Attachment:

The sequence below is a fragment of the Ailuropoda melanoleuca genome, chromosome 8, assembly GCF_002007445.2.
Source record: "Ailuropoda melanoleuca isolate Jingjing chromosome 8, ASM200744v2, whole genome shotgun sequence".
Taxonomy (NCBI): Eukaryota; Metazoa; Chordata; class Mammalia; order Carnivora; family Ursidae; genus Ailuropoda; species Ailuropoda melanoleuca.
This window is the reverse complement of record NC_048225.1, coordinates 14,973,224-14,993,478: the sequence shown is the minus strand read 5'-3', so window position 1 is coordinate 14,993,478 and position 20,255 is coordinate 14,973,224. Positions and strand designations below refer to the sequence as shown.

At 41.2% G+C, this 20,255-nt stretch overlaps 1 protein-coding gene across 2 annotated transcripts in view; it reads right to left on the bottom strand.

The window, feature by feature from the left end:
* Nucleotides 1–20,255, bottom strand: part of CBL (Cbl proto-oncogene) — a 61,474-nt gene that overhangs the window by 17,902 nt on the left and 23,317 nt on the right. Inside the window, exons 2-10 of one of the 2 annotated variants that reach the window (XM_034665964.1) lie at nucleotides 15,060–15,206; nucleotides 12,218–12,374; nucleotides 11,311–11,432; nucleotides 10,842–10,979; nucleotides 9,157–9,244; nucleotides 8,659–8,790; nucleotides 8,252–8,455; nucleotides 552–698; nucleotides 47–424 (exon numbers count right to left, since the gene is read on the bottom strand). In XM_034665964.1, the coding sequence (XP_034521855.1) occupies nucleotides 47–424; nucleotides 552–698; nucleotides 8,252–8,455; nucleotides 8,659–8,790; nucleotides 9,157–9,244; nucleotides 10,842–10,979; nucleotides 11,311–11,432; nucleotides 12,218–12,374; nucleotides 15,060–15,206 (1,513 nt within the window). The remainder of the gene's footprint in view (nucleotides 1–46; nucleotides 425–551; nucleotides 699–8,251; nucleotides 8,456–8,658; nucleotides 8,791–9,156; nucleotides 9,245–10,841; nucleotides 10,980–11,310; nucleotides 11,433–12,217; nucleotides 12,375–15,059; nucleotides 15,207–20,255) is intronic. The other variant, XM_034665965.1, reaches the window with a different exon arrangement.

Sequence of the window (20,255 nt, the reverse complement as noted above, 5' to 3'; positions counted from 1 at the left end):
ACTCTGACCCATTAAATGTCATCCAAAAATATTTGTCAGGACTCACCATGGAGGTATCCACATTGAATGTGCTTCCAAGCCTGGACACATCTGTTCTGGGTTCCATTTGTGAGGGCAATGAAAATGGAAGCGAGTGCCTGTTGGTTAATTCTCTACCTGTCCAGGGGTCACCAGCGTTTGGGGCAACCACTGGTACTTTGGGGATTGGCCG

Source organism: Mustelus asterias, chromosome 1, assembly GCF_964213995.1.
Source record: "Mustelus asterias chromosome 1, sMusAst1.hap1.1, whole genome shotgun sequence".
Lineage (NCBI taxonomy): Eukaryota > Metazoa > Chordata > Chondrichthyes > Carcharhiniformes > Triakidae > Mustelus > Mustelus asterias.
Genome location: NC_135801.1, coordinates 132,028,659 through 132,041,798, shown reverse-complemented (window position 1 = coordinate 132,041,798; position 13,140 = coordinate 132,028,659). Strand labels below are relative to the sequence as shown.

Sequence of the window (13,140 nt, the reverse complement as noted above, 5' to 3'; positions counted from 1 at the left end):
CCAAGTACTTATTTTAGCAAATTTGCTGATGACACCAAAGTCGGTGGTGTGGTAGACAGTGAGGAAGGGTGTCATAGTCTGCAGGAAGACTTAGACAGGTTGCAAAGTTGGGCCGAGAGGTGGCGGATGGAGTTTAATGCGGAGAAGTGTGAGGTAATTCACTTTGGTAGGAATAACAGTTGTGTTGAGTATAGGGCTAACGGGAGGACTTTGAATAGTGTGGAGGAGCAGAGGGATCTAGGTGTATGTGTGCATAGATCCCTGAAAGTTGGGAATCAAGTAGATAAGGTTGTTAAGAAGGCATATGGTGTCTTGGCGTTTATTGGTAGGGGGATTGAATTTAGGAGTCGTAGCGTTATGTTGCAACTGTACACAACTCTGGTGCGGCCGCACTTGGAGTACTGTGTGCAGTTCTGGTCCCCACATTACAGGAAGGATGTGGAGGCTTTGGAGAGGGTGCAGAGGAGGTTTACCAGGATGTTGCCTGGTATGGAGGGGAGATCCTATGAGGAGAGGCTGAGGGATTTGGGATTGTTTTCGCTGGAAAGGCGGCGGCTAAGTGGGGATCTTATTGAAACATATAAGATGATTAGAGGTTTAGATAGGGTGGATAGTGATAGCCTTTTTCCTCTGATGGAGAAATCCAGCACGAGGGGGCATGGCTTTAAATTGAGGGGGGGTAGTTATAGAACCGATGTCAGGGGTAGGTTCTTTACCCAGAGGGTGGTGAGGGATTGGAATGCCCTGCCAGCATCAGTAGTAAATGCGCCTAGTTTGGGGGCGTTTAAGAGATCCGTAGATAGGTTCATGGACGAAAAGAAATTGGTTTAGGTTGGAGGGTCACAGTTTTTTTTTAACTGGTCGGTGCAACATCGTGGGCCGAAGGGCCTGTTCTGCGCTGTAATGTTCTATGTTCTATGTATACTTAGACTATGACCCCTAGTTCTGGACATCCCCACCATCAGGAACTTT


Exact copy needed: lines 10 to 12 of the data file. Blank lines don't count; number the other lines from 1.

Source organism: Mustelus asterias, chromosome 1, assembly GCF_964213995.1.
Source record: "Mustelus asterias chromosome 1, sMusAst1.hap1.1, whole genome shotgun sequence".
Lineage (NCBI taxonomy): Eukaryota > Metazoa > Chordata > Chondrichthyes > Carcharhiniformes > Triakidae > Mustelus > Mustelus asterias.